DAYTON, Ohio (WDTN) – The Miami Valley will see a little bit of everything Wednesday. Snow will start south and move north across the Miami Valley from 1-4 a.m. After 4 a.m., from south to north we will start to see sleet, then freezing rain and eventually just rain by 8 a.m.
Precipitation starts in the cloud as ice crystals form to make snowflakes. When the snowflake becomes too heavy it begins to fall to the ground.
The precipitation type when it hits the road varies based on temperature. Not just at the surface, but throughout the entire atmosphere.
If the temperature is above freezing all the way to the ground, the snowflake will hit your windshield.
The atmosphere is rarely perfect. On Wednesday, warm air will be moving into the cold air. Warm air rises. Cold air is dense. The cold air at the surface won’t move as fast and a layer of warm air aloft develops.
As the snowflake travels through the warm layer of air, it will begin to melt. The melted snowflake then encounters the cold air at the surface. If there is enough cold air the melting snowflake will refreeze as a small ball of ice known as sleet.
Freezing rain happens when the cold air layer at the surface is very shallow. The melted snowflake does not have time to refreeze. Instead the supercooled water droplet freezes on contact creating a glaze of ice.
If the warm layer reaches the ground, all we get is rain.
The warm air moving into the Miami Valley tomorrow will give us the chance to see snow, sleet, freezing rain and rain over a period of six hours.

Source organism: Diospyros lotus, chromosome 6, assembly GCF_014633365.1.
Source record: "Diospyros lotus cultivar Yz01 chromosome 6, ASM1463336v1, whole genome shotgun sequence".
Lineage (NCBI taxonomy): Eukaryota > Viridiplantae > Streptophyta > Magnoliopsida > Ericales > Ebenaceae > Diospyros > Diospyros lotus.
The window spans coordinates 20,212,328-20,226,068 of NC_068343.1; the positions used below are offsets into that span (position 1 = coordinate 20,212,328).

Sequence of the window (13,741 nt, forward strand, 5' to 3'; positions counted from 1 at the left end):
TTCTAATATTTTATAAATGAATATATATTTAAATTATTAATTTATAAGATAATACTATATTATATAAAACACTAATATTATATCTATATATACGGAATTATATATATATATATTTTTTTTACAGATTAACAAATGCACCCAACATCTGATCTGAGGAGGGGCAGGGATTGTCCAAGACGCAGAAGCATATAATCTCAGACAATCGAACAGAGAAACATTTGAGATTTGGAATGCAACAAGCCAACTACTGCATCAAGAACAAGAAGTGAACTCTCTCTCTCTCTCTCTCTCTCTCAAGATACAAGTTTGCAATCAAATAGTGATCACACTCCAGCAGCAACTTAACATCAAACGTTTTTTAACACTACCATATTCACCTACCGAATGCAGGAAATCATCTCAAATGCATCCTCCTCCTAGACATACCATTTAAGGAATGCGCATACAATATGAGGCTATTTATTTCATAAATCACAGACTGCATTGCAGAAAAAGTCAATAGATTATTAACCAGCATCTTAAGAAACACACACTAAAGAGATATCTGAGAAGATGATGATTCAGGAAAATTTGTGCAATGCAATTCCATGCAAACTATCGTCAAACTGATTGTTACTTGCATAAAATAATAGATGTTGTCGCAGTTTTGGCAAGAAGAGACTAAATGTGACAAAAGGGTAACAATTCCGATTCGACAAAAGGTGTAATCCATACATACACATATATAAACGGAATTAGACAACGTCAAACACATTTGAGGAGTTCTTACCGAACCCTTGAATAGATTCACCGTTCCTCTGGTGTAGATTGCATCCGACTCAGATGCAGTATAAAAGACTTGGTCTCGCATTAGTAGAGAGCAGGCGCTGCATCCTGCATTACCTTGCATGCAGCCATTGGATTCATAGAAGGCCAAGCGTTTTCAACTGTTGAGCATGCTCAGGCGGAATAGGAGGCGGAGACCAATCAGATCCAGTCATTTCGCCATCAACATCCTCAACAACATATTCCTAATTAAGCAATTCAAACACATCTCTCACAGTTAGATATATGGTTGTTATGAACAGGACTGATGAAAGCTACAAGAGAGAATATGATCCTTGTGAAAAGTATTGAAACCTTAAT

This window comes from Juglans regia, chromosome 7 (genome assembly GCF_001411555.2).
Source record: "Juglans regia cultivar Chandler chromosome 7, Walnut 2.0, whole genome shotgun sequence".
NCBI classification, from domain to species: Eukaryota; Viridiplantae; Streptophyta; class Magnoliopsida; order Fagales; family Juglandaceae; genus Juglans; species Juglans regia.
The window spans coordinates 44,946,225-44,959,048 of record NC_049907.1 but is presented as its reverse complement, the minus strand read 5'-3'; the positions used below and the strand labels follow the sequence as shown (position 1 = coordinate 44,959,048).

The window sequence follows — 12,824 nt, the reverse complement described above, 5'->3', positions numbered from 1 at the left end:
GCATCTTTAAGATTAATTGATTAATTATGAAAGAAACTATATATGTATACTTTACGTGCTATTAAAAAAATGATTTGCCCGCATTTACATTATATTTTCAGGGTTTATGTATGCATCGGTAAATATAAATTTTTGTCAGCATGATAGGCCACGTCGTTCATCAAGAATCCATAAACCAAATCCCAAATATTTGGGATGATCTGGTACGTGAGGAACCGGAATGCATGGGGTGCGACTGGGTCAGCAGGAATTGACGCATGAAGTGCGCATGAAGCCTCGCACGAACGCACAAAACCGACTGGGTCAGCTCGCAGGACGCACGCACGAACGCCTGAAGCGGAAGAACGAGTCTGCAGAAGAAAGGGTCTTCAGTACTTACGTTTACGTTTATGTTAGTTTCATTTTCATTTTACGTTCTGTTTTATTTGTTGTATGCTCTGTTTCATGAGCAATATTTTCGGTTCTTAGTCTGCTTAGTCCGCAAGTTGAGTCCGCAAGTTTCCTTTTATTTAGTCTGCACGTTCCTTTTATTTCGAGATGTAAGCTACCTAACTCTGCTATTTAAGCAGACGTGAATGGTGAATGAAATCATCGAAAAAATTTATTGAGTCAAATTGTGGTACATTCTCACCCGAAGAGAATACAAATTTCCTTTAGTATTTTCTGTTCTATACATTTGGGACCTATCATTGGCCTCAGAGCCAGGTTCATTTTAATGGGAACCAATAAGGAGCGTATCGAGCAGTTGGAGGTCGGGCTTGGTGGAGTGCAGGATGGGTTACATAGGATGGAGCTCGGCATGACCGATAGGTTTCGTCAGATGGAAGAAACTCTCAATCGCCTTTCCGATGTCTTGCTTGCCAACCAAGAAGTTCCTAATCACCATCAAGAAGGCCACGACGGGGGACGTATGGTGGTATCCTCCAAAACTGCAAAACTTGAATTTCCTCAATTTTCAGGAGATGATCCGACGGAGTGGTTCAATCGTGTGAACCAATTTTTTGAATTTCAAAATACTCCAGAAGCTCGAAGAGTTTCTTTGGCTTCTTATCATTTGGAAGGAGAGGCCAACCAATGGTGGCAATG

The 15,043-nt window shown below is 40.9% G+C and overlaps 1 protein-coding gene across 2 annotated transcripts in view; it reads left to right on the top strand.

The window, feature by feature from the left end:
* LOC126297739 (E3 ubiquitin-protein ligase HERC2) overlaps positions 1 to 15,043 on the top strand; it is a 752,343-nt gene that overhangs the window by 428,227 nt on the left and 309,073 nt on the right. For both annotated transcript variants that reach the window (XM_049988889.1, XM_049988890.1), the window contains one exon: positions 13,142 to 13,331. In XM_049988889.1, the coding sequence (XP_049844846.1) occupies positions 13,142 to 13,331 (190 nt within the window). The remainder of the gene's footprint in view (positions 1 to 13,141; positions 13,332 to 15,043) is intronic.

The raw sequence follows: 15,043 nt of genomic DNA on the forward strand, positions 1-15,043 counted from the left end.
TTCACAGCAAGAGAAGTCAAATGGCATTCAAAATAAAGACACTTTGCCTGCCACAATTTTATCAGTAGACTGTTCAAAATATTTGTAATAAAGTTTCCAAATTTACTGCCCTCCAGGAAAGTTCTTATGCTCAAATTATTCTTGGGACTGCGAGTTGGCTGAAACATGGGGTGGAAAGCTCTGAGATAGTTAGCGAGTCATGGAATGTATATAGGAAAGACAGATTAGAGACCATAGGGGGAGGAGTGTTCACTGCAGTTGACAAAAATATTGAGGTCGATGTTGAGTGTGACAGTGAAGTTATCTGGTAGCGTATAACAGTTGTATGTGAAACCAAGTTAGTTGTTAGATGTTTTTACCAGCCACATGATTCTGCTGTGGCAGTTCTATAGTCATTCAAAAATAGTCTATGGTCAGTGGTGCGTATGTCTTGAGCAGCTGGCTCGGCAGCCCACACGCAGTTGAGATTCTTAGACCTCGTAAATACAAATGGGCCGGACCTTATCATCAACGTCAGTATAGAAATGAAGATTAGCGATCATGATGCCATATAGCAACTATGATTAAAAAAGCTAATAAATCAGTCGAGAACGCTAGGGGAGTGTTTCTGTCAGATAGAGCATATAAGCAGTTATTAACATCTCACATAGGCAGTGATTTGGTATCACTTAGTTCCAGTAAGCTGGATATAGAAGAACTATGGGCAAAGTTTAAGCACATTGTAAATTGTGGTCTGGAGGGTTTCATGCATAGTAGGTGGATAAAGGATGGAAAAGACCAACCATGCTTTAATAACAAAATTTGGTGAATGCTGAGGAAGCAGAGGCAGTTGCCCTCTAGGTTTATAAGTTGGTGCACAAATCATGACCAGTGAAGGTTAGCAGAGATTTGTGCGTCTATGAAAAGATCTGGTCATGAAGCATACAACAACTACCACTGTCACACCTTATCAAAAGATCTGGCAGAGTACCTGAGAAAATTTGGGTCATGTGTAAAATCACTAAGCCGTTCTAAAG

To forecast winter precipitation Meteorologist use data that come from a weather balloon. Every morning at 7 a.m. and evening at 7 p.m. National Weather Service offices across the country launch weather balloons to find the upper air temperature and dew point.
The data is read on a Skew-T Log-P Diagram. The temperature is skewed to the right so we can view the entire atmosphere on one sheet.
At the time this article was written, Oklahoma was seeing, snow and sleet. This is the same storm system that will impact Ohio on Wednesday. Oklahoma City saw sleet during the lunch hour.
On a sounding profile from Norman, Oklahoma there is an inversion. The temperature warms with height instead of cools with height. This inversion inparticular is warmer than 32 degrees between 850 and 700 mb in the atmosphere.
A little bit further north in Oklahoma, there was no inversion and snow is on the radar.
The temperature and dew point reading is key to forecasting precipitation type. Forecast models use these readings to predict precipitation and cloud coverage.